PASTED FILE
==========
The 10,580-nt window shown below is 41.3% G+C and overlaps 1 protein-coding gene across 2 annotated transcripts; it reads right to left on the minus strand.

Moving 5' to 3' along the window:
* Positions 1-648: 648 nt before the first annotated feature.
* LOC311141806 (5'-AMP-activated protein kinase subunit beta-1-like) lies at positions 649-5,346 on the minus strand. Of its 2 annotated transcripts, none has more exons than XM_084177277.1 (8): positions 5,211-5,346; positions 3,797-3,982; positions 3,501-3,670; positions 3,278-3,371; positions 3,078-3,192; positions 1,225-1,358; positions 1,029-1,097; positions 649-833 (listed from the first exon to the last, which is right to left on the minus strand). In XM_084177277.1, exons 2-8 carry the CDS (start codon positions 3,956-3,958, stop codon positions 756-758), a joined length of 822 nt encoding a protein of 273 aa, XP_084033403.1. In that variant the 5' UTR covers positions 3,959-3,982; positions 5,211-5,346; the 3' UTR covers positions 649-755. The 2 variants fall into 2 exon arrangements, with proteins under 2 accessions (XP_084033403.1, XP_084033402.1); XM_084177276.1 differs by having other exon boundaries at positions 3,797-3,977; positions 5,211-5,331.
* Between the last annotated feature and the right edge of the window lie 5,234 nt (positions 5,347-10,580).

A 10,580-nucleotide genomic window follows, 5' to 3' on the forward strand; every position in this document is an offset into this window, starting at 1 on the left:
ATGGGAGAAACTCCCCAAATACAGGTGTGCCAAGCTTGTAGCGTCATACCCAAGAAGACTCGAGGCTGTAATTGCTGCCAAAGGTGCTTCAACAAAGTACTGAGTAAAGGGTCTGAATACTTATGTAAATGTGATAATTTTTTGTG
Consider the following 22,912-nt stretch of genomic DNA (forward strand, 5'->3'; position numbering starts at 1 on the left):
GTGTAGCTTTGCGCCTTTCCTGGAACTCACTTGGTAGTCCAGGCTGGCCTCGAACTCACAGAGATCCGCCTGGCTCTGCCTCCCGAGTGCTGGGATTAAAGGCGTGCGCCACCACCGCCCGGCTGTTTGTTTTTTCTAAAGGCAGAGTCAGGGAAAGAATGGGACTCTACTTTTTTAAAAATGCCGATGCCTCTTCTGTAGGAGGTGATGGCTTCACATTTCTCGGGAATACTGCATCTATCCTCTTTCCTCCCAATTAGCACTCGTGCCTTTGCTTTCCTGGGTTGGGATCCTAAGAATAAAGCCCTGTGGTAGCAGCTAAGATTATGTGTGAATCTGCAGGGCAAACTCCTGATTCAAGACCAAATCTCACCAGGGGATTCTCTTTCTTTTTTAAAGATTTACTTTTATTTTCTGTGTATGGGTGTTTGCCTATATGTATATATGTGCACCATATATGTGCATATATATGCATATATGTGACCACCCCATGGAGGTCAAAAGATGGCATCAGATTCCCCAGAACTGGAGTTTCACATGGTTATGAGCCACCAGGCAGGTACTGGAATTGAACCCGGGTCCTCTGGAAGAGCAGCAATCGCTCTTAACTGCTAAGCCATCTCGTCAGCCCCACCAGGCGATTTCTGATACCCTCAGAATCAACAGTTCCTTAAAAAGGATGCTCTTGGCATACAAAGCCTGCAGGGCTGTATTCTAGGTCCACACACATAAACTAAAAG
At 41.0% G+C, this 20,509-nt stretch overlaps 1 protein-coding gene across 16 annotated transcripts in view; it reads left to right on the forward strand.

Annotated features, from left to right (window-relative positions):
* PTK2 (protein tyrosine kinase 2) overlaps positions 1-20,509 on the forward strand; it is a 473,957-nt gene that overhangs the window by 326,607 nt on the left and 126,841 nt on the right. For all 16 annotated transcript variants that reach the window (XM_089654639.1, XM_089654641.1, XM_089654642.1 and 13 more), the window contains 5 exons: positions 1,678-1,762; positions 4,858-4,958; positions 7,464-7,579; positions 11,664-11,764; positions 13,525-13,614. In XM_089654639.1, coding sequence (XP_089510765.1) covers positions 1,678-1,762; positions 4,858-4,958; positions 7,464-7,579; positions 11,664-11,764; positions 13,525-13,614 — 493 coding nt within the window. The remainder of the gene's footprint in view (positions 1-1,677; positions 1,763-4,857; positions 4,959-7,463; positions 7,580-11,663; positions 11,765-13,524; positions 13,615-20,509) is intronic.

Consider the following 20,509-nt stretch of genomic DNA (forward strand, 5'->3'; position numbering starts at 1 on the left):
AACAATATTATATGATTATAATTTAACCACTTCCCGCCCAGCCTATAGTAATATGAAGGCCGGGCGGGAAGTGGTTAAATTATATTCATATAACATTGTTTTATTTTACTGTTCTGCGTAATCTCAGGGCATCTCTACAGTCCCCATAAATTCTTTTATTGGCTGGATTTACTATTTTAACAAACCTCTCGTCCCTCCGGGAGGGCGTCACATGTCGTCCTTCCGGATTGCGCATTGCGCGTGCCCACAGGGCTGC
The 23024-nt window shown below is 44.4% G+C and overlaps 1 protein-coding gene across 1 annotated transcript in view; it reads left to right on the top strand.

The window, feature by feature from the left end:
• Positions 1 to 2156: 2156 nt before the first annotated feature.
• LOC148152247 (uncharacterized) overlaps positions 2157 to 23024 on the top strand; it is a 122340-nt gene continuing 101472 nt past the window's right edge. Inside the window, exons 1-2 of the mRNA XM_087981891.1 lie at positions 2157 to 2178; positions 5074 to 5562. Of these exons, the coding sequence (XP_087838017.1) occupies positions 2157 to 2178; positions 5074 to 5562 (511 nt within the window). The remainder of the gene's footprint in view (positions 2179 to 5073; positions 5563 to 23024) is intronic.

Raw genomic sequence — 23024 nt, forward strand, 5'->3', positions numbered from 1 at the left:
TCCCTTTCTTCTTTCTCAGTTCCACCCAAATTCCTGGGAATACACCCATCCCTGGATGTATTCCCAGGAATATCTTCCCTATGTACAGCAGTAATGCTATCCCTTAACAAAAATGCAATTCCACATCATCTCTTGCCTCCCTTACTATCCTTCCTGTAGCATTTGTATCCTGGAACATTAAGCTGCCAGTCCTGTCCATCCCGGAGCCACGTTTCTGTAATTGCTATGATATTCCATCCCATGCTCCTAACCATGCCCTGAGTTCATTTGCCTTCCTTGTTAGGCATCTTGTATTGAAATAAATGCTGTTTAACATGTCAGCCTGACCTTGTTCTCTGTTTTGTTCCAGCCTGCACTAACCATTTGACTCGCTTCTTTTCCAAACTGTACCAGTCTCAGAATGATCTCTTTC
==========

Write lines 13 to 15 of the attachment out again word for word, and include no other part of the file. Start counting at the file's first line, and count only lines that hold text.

Consider the following 20,509-nt stretch of genomic DNA (forward strand, 5'->3'; position numbering starts at 1 on the left):
AACAATATTATATGATTATAATTTAACCACTTCCCGCCCAGCCTATAGTAATATGAAGGCCGGGCGGGAAGTGGTTAAATTATATTCATATAACATTGTTTTATTTTACTGTTCTGCGTAATCTCAGGGCATCTCTACAGTCCCCATAAATTCTTTTATTGGCTGGATTTACTATTTTAACAAACCTCTCGTCCCTCCGGGAGGGCGTCACATGTCGTCCTTCCGGATTGCGCATTGCGCGTGCCCACAGGGCTGC
The 23024-nt window shown below is 44.4% G+C and overlaps 1 protein-coding gene across 1 annotated transcript in view; it reads left to right on the top strand.